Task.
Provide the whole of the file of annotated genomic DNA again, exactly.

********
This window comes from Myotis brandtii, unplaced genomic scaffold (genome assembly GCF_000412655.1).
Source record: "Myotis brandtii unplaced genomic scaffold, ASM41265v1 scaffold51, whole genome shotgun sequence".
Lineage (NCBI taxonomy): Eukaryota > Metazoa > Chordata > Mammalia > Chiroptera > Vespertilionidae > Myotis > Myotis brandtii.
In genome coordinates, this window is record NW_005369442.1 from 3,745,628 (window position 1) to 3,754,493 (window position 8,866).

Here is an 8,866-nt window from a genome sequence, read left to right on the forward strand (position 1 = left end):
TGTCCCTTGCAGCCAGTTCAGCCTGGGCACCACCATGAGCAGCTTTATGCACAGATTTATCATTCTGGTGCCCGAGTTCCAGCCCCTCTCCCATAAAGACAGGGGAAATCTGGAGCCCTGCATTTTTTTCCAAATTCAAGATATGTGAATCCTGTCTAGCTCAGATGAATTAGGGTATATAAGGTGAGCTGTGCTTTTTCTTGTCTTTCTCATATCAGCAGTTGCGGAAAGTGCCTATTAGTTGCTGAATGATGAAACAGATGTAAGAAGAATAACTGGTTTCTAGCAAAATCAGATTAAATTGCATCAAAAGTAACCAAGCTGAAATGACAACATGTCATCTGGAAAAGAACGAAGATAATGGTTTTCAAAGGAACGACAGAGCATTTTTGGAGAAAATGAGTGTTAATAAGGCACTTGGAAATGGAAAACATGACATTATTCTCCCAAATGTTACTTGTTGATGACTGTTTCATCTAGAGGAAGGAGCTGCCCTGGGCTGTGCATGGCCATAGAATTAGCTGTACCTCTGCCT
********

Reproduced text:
This window comes from Myotis brandtii, unplaced genomic scaffold (genome assembly GCF_000412655.1).
Source record: "Myotis brandtii unplaced genomic scaffold, ASM41265v1 scaffold51, whole genome shotgun sequence".
Lineage (NCBI taxonomy): Eukaryota > Metazoa > Chordata > Mammalia > Chiroptera > Vespertilionidae > Myotis > Myotis brandtii.
In genome coordinates, this window is record NW_005369442.1 from 3,745,628 (window position 1) to 3,754,493 (window position 8,866).

Here is an 8,866-nt window from a genome sequence, read left to right on the forward strand (position 1 = left end):
TGTCCCTTGCAGCCAGTTCAGCCTGGGCACCACCATGAGCAGCTTTATGCACAGATTTATCATTCTGGTGCCCGAGTTCCAGCCCCTCTCCCATAAAGACAGGGGAAATCTGGAGCCCTGCATTTTTTTCCAAATTCAAGATATGTGAATCCTGTCTAGCTCAGATGAATTAGGGTATATAAGGTGAGCTGTGCTTTTTCTTGTCTTTCTCATATCAGCAGTTGCGGAAAGTGCCTATTAGTTGCTGAATGATGAAACAGATGTAAGAAGAATAACTGGTTTCTAGCAAAATCAGATTAAATTGCATCAAAAGTAACCAAGCTGAAATGACAACATGTCATCTGGAAAAGAACGAAGATAATGGTTTTCAAAGGAACGACAGAGCATTTTTGGAGAAAATGAGTGTTAATAAGGCACTTGGAAATGGAAAACATGACATTATTCTCCCAAATGTTACTTGTTGATGACTGTTTCATCTAGAGGAAGGAGCTGCCCTGGGCTGTGCATGGCCATAGAATTAGCTGTACCTCTGCCT